By Nutrition Therapist Ian Marber, www.discovergreatveg.co.uk
We all know it’s important to take good care of your heart, but did you realise that as well as making sure you’re getting enough exercise and managing your weight, certain foods and nutrients can help protect your cardiovascular health too?
For National Heart Month and beyond, Nutrition Therapist Ian Marber has shared his top five foods to eat for good heart health, along with information on the vitamins, minerals and compounds found in each and the benefits these can offer for cardiovascular health.
So, why not take a read of Ian’s suggestions and discover the heart health benefits of some of your favourite foods and others you might like to try?
Whether you enjoy spinach leaves as they are in a salad, stirred into a soup just before serving or prefer them steamed or added to a stir-fry, this versatile British-grown vegetable has a lot to offer for maintaining a healthy heart and cardiovascular system. Cooked spinach is a rich source of magnesium, a mineral that helps the heart muscle beat normally, as well as B6 for blood cell production.
Spinach is also high in potassium, an important nutrient for maintaining normal blood pressure, which itself is a major risk factor in the incidence of heart attacks and strokes. Potassium is found in all fruits and vegetables, although spinach is especially rich as a generous portion of cooked spinach provides almost 20% of your daily needs.
Omega 3 fats have more than one role in promoting cardiovascular health, including contributing to normal cholesterol levels and blood pressure. Omega 3 fats are most often associated with oily fish, and so the general advice is to have at least one portion a week.
In essence there are different three types of omega 3 fats, one of which is called alpha-linolenic acid, or ALA, and is found in a few foods including some nuts, seeds and green vegetables, making them ideal for anyone following a plant based diet. Try a portion each of cooked spinach and kale, topped with crushed walnuts or toasted pumpkin seeds for a simple way to benefit from the good omega 3 fats.
Five a Day
Eating plenty of fruits and vegetables is the cornerstone of a healthy diet, and we always hear about having at least five portions a day. But how much is a portion? An apple or a banana counts, as does seven strawberries, a couple of kiwi fruit and a generous slice of melon. For vegetables, half a stalk of leeks or four heaped tablespoons of spinach or kale will do, as will three of cauliflower, chickpeas or baked beans. Having at least five portions a day provides a wide range of nutrients that support every part of the body, including a healthy heart, strong bones and a robust immune system. Five or more portions also goes a long way to the getting the 30g of fibre we need in a day, which can help reduce the risk of heart disease, stroke, type 2 diabetes and bowel cancer.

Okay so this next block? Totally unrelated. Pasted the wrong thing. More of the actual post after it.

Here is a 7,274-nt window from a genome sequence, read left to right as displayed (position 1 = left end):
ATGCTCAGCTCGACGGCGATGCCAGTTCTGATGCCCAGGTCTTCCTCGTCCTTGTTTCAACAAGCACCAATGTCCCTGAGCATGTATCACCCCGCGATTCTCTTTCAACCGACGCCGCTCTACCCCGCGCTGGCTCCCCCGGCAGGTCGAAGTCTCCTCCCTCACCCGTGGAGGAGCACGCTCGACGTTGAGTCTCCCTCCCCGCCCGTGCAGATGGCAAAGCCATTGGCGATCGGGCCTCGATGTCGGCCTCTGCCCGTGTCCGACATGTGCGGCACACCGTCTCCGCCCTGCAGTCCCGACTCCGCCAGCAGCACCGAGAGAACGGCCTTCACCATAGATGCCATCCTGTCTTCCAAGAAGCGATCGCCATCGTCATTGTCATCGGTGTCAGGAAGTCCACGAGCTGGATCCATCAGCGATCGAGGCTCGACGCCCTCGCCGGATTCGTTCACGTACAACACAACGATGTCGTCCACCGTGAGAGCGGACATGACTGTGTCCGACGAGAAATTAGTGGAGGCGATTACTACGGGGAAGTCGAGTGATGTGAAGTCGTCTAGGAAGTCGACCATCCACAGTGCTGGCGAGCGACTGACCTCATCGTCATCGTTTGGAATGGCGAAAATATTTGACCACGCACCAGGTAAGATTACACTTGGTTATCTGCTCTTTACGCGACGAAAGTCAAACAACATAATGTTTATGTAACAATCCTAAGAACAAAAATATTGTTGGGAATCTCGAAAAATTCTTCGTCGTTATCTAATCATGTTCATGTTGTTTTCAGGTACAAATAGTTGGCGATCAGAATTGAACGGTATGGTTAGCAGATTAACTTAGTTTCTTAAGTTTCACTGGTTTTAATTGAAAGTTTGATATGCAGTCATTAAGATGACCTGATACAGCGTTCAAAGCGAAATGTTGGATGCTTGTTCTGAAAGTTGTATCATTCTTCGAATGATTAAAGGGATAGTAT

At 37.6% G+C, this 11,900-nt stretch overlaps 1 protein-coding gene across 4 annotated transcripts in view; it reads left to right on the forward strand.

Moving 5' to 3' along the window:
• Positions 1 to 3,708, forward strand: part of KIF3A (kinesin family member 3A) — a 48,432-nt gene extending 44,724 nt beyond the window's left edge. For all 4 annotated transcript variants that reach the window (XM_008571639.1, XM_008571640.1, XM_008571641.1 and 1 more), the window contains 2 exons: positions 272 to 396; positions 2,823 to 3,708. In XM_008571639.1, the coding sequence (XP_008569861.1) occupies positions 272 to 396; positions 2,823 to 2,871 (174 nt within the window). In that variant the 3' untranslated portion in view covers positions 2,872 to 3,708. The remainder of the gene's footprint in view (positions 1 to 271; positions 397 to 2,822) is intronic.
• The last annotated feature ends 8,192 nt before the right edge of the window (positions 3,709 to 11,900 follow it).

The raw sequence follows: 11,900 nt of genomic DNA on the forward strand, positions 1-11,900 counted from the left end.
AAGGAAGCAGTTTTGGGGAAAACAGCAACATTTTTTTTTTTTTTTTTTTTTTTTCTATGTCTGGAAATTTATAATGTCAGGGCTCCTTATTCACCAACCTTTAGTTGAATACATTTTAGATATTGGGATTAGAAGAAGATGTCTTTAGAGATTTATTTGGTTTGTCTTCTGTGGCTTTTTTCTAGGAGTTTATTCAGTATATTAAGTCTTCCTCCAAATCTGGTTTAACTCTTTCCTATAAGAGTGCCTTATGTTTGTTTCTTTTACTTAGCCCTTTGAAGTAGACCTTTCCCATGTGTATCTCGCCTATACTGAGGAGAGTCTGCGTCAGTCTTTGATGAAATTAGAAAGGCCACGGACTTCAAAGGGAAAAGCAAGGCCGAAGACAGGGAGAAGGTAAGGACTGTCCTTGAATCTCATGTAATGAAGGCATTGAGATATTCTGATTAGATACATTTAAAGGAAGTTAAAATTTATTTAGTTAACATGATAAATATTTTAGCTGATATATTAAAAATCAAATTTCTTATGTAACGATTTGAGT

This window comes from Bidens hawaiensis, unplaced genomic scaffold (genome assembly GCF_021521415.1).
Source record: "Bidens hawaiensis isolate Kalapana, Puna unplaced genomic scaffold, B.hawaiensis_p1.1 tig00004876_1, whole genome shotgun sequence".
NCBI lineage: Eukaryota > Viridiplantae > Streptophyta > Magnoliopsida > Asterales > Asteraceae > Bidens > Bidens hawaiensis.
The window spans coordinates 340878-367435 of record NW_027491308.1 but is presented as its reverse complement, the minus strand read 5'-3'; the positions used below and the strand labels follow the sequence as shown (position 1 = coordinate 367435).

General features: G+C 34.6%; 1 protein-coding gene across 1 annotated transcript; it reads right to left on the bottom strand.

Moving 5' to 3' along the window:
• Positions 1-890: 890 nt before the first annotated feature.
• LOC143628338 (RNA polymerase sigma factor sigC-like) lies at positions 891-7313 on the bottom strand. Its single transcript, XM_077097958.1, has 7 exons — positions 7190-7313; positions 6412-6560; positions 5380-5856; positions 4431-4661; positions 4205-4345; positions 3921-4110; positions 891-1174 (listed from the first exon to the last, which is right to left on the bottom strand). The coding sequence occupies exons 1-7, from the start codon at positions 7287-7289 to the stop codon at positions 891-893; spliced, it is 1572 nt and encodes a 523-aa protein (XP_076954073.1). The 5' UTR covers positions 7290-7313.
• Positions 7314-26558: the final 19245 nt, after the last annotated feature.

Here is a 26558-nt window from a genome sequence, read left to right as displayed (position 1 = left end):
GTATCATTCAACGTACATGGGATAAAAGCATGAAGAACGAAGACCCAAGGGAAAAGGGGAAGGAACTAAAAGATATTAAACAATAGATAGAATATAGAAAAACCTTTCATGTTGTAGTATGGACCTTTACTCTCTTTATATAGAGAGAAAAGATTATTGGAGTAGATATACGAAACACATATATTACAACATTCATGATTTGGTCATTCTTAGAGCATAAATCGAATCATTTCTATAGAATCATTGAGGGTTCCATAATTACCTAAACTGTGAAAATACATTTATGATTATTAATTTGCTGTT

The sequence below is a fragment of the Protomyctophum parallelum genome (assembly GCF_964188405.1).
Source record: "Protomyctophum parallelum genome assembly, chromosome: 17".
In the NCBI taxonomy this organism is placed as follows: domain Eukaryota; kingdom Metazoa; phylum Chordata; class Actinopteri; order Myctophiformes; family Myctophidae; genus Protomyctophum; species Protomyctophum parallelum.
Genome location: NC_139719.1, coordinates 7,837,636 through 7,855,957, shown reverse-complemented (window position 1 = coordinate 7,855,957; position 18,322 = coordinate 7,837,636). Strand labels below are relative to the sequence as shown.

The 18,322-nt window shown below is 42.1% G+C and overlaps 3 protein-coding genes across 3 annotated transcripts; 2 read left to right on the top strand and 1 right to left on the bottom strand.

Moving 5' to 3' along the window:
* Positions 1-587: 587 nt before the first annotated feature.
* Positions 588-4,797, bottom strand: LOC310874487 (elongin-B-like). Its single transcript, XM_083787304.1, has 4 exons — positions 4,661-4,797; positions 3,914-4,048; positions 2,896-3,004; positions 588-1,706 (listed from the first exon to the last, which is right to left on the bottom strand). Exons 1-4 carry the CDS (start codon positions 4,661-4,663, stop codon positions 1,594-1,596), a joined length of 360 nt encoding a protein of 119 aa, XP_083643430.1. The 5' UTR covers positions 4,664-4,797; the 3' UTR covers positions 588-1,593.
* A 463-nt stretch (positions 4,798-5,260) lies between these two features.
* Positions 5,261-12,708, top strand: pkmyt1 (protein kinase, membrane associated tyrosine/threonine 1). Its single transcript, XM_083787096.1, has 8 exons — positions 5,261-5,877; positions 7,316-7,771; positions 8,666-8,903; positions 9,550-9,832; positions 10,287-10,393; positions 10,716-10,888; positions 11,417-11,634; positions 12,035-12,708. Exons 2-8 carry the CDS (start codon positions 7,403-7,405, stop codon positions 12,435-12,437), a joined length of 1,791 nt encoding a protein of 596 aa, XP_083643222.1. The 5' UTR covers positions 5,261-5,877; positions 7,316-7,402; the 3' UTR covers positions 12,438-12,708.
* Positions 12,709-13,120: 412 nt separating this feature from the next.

Whilst allium is the Latin word for garlic, other vegetables are also part of the same family, including onions, shallots and leeks. Allium has several benefits for a healthy heart as it can play a role in maintaining normal blood pressure, keeping cholesterol levels in check. Leeks have a softer, gentler flavour than garlic and are easy to use – try traditional Leek and Potato soup for a warming winter soup, or Leek and Spelt risotto for a filling plant-based meal.
If one had to pick the most important element of a heart-healthy diet, it would probably be fibre that is the unsung hero. Fibre can help reduce the cholesterol in the blood by binding to any excess that’s lurking in the gut and can also help keep glucose levels stable, which in turn can help reduce blood lipids. Fibre can also promote a feeling of fullness that makes it easier to manage our appetite.
Fibre is found in so many foods including wholegrains, legumes, vegetables, and whole fruits. Most of us get around 18g a day, but we should be getting closer to 30g. However, that’s easier than you might think. After all, a 40g serving of wholegrain cereal contains around 5g of fibre, a small baked potato with the skin has 3g and a slice of granary bread delivers a shade under 2g. A mid afternoon snack of a palmful of almonds and an apple will give you 6.5g whilst a corn on the cob has 2g.